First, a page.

Pet CPR is an important skill for dog and cat owners to have. This guide breaks it down into steps, so you can act quickly if an emergency strikes.
Less than 10 percent of pet owners have taken a Pet First Aid course, and less than a third even own a pet First Aid Kit, according to a recent survey conducted by PetFirst Pet Insurance. But emergencies like natural disasters and car accidents affect pets, too, so pet owners should be prepared to act quickly when their animal is injured. Learning pet CPR is a key part of that.
How to perform CPR on a pet
1. The first step is to check for breathing. Only perform CPR on an animal that needs it. NEVER practice CPR on a healthy dog or cat.
2. If your pet is not breathing, check his airway for any blockages before doing anything further.
3. Next, check to see if your pet has a pulse. You can most easily check for a dog or cat’s pulse at the femoral artery. This is located on your animal’s inner thigh. Check for your pet’s pulse by pressing down gently with your fingers, not your thumb. If your pet does not have a pulse, this will indicate that he needs CPR.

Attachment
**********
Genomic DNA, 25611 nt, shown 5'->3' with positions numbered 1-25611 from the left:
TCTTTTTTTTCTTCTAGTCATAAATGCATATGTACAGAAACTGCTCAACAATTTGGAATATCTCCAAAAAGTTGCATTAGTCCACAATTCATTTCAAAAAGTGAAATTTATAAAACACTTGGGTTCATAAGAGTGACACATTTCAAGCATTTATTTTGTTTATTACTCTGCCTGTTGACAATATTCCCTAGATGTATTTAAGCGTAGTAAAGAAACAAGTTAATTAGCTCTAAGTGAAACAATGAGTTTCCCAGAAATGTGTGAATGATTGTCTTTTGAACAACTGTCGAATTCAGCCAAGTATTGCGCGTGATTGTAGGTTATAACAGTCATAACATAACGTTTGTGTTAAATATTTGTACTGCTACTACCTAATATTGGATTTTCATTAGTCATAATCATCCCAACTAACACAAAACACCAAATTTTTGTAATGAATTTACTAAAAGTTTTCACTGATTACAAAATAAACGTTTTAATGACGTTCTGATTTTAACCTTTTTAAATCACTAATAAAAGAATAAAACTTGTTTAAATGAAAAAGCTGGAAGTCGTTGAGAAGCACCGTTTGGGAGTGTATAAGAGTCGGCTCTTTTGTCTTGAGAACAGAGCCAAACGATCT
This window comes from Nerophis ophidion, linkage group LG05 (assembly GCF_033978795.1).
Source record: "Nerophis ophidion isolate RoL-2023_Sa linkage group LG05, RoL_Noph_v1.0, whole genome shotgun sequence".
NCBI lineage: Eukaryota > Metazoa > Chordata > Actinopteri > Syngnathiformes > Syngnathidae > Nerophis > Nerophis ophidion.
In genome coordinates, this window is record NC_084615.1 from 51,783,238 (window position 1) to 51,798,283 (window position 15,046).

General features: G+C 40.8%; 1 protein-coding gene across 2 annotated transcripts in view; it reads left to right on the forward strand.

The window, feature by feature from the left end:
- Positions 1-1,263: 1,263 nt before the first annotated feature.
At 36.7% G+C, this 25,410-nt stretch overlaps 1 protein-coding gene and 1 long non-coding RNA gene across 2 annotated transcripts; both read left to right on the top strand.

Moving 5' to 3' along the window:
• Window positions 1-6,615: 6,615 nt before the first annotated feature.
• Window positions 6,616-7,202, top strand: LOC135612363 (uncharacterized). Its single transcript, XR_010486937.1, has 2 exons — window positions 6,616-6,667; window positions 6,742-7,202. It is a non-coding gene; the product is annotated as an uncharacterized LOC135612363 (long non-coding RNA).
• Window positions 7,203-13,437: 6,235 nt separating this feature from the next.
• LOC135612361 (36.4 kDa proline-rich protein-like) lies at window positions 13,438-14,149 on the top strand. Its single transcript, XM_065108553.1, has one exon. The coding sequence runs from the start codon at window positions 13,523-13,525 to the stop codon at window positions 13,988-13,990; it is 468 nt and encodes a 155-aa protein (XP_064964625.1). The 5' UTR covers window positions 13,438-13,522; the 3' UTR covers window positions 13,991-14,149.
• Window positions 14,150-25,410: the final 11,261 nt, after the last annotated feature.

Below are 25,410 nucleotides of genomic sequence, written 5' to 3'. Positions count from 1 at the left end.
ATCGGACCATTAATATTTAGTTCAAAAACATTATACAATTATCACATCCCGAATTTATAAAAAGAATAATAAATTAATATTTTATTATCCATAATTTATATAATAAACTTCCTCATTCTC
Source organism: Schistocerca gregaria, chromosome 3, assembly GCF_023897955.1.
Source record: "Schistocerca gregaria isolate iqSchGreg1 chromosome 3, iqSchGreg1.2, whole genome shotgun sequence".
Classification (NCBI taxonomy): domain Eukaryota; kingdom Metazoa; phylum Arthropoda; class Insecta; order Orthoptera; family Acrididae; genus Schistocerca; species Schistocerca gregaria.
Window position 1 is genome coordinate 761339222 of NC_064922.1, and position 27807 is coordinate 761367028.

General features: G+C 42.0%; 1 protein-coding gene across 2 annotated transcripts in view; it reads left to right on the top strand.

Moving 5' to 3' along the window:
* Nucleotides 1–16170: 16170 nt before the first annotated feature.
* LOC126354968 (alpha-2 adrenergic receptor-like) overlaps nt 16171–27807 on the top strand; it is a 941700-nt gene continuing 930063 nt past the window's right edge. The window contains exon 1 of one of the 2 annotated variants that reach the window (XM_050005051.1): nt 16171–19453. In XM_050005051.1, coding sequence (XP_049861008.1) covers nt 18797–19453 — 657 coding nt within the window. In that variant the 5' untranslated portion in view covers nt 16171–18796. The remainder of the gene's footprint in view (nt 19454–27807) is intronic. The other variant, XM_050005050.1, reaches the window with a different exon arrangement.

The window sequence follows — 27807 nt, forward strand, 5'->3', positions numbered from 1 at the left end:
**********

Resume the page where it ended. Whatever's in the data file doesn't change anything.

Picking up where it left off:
4. Before beginning CPR, lay your pet on a sturdy, flat surface on his right side. Make sure his head and neck are as straight as possible so air has clear passage.
5. Locate the heart, which will be on the left side of the animal’s chest where the elbow meets the torso.
6. Once you’ve located the heart, stack your hands (palms down) near the heart but not directly on top of it.
7. Keeping both elbows straight, compress the chest 1/4 to 1/3 of the chest width. Compressions should be at a quick rate — aim for 15 compression per 10 seconds.
8. Every 10–15 compressions, perform one rescue breath. Close the animal’s muzzle and breathe through his nose.
9. A step that many people skip is administering an abdominal squeeze. This is designed to help assist in the circulation of blood back to the heart, and is very important. Place your left hand under your pet’s abdomen, and your right hand on top. Push down to squeeze the animal’s belly.
10. Repeat steps 7–9 until the animal starts breathing, or until help arrives. It’s a good idea to switch out with someone, if possible, every couple of minutes. Performing compressions can be tiring and you don’t want to lose effectiveness.
Accidents happen. While most are minor and end happily, it’s good to be prepared with a basic knowledge of CPR. It might end up saving your pet’s life!
Pet First Aid classes are a good investment, but lessons are also available online, including this one from the ACE Academy for Canine Educators. To better understand how to perform CPR on your dog, check out this step by step video guide: https://www.youtube.com/watch?v=0AFrUiRIeVo
The information contained in this article is not intended nor implied to be a substitute for professional safety advice; it is provided for educational purposes only.